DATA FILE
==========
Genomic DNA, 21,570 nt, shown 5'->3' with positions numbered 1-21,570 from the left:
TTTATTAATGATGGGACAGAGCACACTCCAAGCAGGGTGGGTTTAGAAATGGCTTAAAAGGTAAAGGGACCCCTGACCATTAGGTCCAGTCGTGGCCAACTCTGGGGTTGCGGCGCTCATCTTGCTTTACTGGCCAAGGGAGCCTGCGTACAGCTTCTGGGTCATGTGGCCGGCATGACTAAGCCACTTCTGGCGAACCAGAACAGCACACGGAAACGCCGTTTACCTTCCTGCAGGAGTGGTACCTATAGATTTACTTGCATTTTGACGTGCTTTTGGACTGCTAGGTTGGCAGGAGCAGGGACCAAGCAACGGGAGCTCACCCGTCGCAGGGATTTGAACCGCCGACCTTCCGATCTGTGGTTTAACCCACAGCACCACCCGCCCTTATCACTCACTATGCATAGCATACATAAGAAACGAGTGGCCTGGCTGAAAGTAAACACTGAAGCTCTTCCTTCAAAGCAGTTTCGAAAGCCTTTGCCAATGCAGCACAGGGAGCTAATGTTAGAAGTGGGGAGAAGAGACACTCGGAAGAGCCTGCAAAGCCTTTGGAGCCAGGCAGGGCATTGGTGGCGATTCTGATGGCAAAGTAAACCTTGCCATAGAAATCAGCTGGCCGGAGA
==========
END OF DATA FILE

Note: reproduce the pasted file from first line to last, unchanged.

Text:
Genomic DNA, 21,570 nt, shown 5'->3' with positions numbered 1-21,570 from the left:
TTTATTAATGATGGGACAGAGCACACTCCAAGCAGGGTGGGTTTAGAAATGGCTTAAAAGGTAAAGGGACCCCTGACCATTAGGTCCAGTCGTGGCCAACTCTGGGGTTGCGGCGCTCATCTTGCTTTACTGGCCAAGGGAGCCTGCGTACAGCTTCTGGGTCATGTGGCCGGCATGACTAAGCCACTTCTGGCGAACCAGAACAGCACACGGAAACGCCGTTTACCTTCCTGCAGGAGTGGTACCTATAGATTTACTTGCATTTTGACGTGCTTTTGGACTGCTAGGTTGGCAGGAGCAGGGACCAAGCAACGGGAGCTCACCCGTCGCAGGGATTTGAACCGCCGACCTTCCGATCTGTGGTTTAACCCACAGCACCACCCGCCCTTATCACTCACTATGCATAGCATACATAAGAAACGAGTGGCCTGGCTGAAAGTAAACACTGAAGCTCTTCCTTCAAAGCAGTTTCGAAAGCCTTTGCCAATGCAGCACAGGGAGCTAATGTTAGAAGTGGGGAGAAGAGACACTCGGAAGAGCCTGCAAAGCCTTTGGAGCCAGGCAGGGCATTGGTGGCGATTCTGATGGCAAAGTAAACCTTGCCATAGAAATCAGCTGGCCGGAGA